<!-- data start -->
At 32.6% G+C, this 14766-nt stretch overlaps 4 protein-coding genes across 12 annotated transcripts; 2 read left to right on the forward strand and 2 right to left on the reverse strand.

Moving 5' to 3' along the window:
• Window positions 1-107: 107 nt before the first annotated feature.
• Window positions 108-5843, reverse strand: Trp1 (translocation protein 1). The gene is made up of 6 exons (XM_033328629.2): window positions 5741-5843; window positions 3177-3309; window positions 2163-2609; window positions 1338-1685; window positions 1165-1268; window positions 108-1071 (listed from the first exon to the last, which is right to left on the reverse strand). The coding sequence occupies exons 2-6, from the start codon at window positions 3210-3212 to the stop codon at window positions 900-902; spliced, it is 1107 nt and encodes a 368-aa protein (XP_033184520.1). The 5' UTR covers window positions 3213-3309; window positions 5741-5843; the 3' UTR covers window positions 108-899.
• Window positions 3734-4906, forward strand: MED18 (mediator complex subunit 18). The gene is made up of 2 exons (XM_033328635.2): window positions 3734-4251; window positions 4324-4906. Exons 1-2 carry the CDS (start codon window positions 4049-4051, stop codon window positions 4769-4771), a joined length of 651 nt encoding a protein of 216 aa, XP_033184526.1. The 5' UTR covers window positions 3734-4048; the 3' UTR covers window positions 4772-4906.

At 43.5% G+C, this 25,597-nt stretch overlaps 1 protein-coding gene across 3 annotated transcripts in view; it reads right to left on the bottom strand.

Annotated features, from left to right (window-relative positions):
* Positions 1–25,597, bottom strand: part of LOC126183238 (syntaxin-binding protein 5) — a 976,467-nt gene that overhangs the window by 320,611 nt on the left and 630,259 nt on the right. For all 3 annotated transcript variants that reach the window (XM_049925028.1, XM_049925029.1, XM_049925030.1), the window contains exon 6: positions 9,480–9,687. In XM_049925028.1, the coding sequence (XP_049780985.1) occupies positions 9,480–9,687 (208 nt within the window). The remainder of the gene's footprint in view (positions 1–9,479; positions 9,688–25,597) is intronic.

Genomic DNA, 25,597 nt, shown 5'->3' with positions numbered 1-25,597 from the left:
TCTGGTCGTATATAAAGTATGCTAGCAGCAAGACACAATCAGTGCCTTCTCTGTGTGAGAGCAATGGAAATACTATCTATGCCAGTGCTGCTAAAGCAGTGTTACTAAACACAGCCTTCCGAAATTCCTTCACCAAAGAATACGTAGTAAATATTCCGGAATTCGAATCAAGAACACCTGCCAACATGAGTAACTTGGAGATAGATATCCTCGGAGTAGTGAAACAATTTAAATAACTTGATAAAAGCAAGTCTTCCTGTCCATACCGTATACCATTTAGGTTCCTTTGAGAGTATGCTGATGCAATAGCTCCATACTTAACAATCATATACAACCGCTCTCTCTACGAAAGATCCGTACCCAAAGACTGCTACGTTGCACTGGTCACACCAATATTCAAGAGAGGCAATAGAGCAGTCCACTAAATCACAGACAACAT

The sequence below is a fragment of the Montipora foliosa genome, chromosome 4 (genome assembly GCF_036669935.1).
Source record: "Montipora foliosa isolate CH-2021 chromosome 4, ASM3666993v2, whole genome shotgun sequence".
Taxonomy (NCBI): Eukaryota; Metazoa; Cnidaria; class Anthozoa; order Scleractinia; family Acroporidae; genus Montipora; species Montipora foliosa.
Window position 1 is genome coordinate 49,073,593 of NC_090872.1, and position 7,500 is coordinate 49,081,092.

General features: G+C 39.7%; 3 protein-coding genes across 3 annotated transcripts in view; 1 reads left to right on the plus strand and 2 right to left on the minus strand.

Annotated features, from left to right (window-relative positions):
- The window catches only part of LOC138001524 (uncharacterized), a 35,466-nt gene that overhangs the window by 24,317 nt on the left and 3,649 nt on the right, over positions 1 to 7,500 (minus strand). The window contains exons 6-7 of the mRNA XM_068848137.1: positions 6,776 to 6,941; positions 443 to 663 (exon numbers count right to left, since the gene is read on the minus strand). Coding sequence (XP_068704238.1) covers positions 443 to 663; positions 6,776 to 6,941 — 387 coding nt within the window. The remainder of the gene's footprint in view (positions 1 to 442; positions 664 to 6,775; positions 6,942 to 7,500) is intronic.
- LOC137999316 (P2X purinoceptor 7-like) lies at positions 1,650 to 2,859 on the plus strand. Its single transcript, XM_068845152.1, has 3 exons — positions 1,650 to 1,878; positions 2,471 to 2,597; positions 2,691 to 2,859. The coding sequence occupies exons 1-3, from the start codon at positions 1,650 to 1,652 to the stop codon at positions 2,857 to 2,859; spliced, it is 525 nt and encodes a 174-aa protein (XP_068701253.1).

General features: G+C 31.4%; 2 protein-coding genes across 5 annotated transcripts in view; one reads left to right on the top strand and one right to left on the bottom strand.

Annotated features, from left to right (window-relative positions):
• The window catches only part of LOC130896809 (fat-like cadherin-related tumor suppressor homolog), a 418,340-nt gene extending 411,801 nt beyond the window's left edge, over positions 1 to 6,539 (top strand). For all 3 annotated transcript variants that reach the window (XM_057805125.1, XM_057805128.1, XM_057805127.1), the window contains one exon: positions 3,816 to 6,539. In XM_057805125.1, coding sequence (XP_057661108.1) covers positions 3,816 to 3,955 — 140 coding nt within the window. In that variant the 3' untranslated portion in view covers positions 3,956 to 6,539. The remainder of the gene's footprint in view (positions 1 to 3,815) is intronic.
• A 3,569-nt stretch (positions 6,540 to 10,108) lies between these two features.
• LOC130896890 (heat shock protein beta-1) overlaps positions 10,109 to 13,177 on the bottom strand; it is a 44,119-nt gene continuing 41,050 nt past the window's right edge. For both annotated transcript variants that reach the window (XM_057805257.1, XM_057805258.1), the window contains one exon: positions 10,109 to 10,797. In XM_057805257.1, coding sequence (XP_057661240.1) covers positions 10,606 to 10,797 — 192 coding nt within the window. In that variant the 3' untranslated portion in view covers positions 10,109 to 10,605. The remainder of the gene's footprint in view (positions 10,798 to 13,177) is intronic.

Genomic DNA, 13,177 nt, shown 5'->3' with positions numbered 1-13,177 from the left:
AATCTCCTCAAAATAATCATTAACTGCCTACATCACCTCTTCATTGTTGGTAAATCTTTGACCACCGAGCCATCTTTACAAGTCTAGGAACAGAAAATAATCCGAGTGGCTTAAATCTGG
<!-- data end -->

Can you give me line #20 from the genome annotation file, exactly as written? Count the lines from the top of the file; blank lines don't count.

Annotated features, from left to right (window-relative positions):